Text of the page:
In 2009, Dominique Love and Elizabeth Feichter were drinking bourbon with Shaun Doty, now chef at Bantam & Biddy, and began to wonder why Atlanta—a festival-obsessed city with an exploding foodie scene—didn’t have a banner event to celebrate culture, history, and talent from across the South. Three weeks later, after prodding from Doty, Love and Feichter announced dates for the first Atlanta Food & Wine Festival. This month (May 28-31) will mark the fifth year that thousands descend upon Midtown for a weekend of lectures, drinking, and eating. Below are a few of our favorite events on this year’s lineup.
Friday, noon – 1 p.m.
Bourbon, Barrels & Beyond: Repurposing the Container that Built America
Led by Andy Nelson and Charlie Nelson, co-owners of Nelson’s Green Brier Distillery in Nashville, this session takes attendees back to the origin of barrel-aged spirits.
“Back in the day of the early distillers, whiskey was transported long distances via barrel. When it was sent from Kentucky to New Orleans, they noticed that when it got to port, it tasted better than when it left due to the flavor infused from the wood,” Charlie Nelson says. “It became apparent that the whiskey from these charred containers were preferred, and the longer it remained in the barrel the better.”
Attendees will sample whiskeys and bourbons aged for different lengths of time and in various barrels, along with “culinary consumables that have come to fruition by the effect the barrel has had on its tasting components.”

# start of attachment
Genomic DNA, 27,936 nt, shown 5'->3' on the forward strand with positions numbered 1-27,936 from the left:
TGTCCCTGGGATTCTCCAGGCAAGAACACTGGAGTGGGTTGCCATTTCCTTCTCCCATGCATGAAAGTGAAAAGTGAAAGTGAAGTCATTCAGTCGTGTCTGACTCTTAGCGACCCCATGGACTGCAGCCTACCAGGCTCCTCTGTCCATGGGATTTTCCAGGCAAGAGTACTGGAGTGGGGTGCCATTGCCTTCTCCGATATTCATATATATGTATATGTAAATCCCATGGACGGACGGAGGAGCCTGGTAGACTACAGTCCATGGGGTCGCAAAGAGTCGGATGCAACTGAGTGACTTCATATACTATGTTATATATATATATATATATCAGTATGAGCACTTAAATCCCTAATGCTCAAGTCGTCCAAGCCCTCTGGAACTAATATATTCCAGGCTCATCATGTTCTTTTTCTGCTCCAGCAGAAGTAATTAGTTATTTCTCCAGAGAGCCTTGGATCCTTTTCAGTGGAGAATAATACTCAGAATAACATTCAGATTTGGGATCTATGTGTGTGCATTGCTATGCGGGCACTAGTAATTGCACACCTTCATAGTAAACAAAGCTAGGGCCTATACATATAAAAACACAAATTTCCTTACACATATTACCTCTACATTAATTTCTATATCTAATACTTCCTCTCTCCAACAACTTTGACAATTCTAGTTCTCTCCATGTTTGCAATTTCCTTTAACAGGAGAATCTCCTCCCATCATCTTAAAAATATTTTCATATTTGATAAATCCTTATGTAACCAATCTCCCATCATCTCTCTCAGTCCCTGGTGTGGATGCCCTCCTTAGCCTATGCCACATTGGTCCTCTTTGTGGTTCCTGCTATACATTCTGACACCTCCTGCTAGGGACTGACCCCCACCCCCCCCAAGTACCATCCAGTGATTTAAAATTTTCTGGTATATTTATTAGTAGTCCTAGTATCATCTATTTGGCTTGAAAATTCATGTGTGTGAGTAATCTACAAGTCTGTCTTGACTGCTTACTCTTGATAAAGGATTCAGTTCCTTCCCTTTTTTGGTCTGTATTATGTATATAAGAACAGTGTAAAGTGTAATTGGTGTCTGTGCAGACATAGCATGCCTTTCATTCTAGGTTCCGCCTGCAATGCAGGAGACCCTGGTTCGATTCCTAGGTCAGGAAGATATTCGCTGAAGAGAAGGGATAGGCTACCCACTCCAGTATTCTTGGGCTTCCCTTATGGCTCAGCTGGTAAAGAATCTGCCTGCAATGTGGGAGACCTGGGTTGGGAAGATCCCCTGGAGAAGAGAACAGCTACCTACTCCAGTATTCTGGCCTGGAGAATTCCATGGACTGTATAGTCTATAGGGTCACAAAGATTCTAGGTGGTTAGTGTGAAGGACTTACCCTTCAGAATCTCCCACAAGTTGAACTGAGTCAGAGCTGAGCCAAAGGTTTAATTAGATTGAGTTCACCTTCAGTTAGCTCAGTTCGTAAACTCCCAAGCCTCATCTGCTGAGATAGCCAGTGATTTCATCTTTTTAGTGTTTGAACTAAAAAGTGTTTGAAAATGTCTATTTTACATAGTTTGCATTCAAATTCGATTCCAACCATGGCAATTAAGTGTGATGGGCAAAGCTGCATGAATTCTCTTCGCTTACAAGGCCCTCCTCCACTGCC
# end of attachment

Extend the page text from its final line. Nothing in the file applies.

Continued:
International Language of Rice
More than just a side item, rice has a storied history with roots all over the world. Here, Frank Lee of Slightly North of Broad in Charleston and Vishwesh Bhatt of City Grocery in Mississippi will explore the international influences behind classic Southern rice dishes and learn about the role of rice in regional cuisine.
“I love this because it makes us look at rice in such a different way. Who knew this single commodity in the South could represent so much–economics, affluence, slavery, nutrition,” AFWF co-founder Dominique Love says.
Friday, 1:30 p.m. – 2:30 p.m.
Malicious But Delicious (Connoisseur)
When you eat tiger prawns, you’re actually helping protect other species of seafood. That’s the kind of information attendees will learn with hosts David Guas of Bayou Bakery and Scott Drewno of the Source in Washington, D.C., who will discuss how Southern chefs are fighting invasive species. Tastings will include Catfish Couvillion, tapping into Guas’s New Orleans roots.
World Class Cheese Dip
Little known fact: Little Rock, Ark., is the birthplace of cheese dip and home to something called the World Cheese Dip Championship. Cheese dip remains an important part of the region’s culinary history, as Mark Abernathy, executive chef at Red Door Restaurant in Arkansas, will explain in this tasting seminar.
“He is hilarious, a great teacher, and entertainer and always comes up with really creative classes,” Love says.
Participants will learn how to make the perfect dip (and taste along the way).
“This is not Velveeta and Rotel; we’ll make serious, award-winning Rolls Royce Cheese Dip, plus variations with ingredients like lobster and crawfish,” Abernathy says.
Saturday 10 a.m. -11 a.m.
African-American Cocktail Legends